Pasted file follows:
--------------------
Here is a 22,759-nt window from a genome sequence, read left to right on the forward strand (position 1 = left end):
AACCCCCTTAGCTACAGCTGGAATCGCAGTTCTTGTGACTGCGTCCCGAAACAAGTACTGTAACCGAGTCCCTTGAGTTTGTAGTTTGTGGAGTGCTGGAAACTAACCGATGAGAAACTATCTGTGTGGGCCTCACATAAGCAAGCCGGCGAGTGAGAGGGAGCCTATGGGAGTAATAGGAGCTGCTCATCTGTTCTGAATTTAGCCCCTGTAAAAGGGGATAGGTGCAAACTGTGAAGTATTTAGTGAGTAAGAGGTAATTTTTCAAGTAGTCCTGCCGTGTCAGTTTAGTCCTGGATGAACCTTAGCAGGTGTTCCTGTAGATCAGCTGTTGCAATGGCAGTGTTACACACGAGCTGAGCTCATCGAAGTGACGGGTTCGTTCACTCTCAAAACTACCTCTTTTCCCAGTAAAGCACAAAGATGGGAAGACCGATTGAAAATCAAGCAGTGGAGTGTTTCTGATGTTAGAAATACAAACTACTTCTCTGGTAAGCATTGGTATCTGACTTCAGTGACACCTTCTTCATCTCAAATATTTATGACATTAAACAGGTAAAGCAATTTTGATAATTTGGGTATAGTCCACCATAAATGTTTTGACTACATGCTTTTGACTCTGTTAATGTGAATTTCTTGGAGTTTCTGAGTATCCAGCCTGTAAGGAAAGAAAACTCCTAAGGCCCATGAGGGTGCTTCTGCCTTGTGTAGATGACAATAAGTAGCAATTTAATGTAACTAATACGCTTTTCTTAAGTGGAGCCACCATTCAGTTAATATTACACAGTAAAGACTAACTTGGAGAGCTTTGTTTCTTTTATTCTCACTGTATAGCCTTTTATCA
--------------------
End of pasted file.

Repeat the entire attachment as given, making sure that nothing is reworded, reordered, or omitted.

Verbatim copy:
Here is a 22,759-nt window from a genome sequence, read left to right on the forward strand (position 1 = left end):
AACCCCCTTAGCTACAGCTGGAATCGCAGTTCTTGTGACTGCGTCCCGAAACAAGTACTGTAACCGAGTCCCTTGAGTTTGTAGTTTGTGGAGTGCTGGAAACTAACCGATGAGAAACTATCTGTGTGGGCCTCACATAAGCAAGCCGGCGAGTGAGAGGGAGCCTATGGGAGTAATAGGAGCTGCTCATCTGTTCTGAATTTAGCCCCTGTAAAAGGGGATAGGTGCAAACTGTGAAGTATTTAGTGAGTAAGAGGTAATTTTTCAAGTAGTCCTGCCGTGTCAGTTTAGTCCTGGATGAACCTTAGCAGGTGTTCCTGTAGATCAGCTGTTGCAATGGCAGTGTTACACACGAGCTGAGCTCATCGAAGTGACGGGTTCGTTCACTCTCAAAACTACCTCTTTTCCCAGTAAAGCACAAAGATGGGAAGACCGATTGAAAATCAAGCAGTGGAGTGTTTCTGATGTTAGAAATACAAACTACTTCTCTGGTAAGCATTGGTATCTGACTTCAGTGACACCTTCTTCATCTCAAATATTTATGACATTAAACAGGTAAAGCAATTTTGATAATTTGGGTATAGTCCACCATAAATGTTTTGACTACATGCTTTTGACTCTGTTAATGTGAATTTCTTGGAGTTTCTGAGTATCCAGCCTGTAAGGAAAGAAAACTCCTAAGGCCCATGAGGGTGCTTCTGCCTTGTGTAGATGACAATAAGTAGCAATTTAATGTAACTAATACGCTTTTCTTAAGTGGAGCCACCATTCAGTTAATATTACACAGTAAAGACTAACTTGGAGAGCTTTGTTTCTTTTATTCTCACTGTATAGCCTTTTATCA